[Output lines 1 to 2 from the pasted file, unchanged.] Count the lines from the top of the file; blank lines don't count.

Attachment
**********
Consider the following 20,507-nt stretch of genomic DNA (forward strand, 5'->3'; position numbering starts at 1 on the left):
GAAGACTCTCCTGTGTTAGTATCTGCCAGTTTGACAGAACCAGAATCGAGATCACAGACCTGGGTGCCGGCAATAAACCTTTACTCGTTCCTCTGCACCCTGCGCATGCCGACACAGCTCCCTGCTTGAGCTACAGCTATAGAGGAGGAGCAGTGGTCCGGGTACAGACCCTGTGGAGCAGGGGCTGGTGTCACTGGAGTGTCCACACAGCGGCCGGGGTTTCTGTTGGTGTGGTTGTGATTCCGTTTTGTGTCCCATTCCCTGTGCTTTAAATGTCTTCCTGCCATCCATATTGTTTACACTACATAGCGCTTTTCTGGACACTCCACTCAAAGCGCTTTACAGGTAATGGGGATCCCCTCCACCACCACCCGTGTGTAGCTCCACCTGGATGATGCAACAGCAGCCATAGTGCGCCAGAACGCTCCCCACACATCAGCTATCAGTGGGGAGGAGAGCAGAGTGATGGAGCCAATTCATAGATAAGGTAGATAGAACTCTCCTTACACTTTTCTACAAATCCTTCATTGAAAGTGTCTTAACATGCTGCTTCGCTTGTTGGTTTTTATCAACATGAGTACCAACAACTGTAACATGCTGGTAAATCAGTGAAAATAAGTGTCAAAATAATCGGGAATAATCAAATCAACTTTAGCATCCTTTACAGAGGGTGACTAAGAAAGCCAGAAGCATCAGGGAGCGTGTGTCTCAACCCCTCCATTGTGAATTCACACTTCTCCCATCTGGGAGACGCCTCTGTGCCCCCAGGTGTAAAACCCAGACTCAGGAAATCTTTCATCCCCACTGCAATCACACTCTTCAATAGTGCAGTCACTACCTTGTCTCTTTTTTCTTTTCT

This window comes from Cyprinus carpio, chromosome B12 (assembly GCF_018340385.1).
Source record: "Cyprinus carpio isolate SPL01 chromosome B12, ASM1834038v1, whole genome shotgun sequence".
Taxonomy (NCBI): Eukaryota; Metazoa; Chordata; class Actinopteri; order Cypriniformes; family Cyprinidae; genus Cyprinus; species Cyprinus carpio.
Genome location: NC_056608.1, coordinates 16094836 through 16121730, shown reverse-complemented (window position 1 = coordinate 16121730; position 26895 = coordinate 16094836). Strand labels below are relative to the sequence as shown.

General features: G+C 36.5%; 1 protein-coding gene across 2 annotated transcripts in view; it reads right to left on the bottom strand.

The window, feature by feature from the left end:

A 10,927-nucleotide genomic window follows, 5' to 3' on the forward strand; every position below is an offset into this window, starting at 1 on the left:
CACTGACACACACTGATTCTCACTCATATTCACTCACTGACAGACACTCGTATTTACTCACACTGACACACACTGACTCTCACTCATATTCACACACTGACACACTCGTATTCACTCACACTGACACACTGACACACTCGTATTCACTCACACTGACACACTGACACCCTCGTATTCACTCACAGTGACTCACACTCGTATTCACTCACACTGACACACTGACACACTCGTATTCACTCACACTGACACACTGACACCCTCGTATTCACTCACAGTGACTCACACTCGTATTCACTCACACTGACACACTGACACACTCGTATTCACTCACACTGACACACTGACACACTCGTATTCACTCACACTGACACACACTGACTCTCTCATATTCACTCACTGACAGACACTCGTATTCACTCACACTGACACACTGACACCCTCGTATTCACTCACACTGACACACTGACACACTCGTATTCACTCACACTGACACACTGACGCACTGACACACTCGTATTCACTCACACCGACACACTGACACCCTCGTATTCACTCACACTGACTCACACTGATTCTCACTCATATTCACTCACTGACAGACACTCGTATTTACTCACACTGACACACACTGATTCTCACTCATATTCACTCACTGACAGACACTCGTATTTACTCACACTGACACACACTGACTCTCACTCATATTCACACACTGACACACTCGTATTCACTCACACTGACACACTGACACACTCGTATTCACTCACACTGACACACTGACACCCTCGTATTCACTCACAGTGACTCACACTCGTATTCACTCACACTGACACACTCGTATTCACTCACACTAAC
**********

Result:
Consider the following 20,507-nt stretch of genomic DNA (forward strand, 5'->3'; position numbering starts at 1 on the left):
GAAGACTCTCCTGTGTTAGTATCTGCCAGTTTGACAGAACCAGAATCGAGATCACAGACCTGGGTGCCGGCAATAAACCTTTACTCGTTCCTCTGCACCCTGCGCATGCCGACACAGCTCCCTGCTTGAGCTACAGCTATAGAGGAGGAGCAGTGGTCCGGGTACAGACCCTGTGGAGCAGGGGCTGGTGTCACTGGAGTGTCCACACAGCGGCCGGGGTTTCTGTTGGTGTGGTTGTGATTCCGTTTTGTGTCCCATTCCCTGTGCTTTAAATGTCTTCCTGCCATCCATATTGTTTACACTACATAGCGCTTTTCTGGACACTCCACTCAAAGCGCTTTACAGGTAATGGGGATCCCCTCCACCACCACCCGTGTGTAGCTCCACCTGGATGATGCAACAGCAGCCATAGTGCGCCAGAACGCTCCCCACACATCAGCTATCAGTGGGGAGGAGAGCAGAGTGATGGAGCCAATTCATAGATAAGGTAGATAGAACTCTCCTTACACTTTTCTACAAATCCTTCATTGAAAGTGTCTTAACATGCTGCTTCGCTTGTTGGTTTTTATCAACATGAGTACCAACAACTGTAACATGCTGGTAAATCAGTGAAAATAAGTGTCAAAATAATCGGGAATAATCAAATCAACTTTAGCATCCTTTACAGAGGGTGACTAAGAAAGCCAGAAGCATCAGGGAGCGTGTGTCTCAACCCCTCCATTGTGAATTCACACTTCTCCCATCTGGGAGACGCCTCTGTGCCCCCAGGTGTAAAACCCAGACTCAGGAAATCTTTCATCCCCACTGCAATCACACTCTTCAATAGTGCAGTCACTACCTTGTCTCTTTTTTCTTTTCT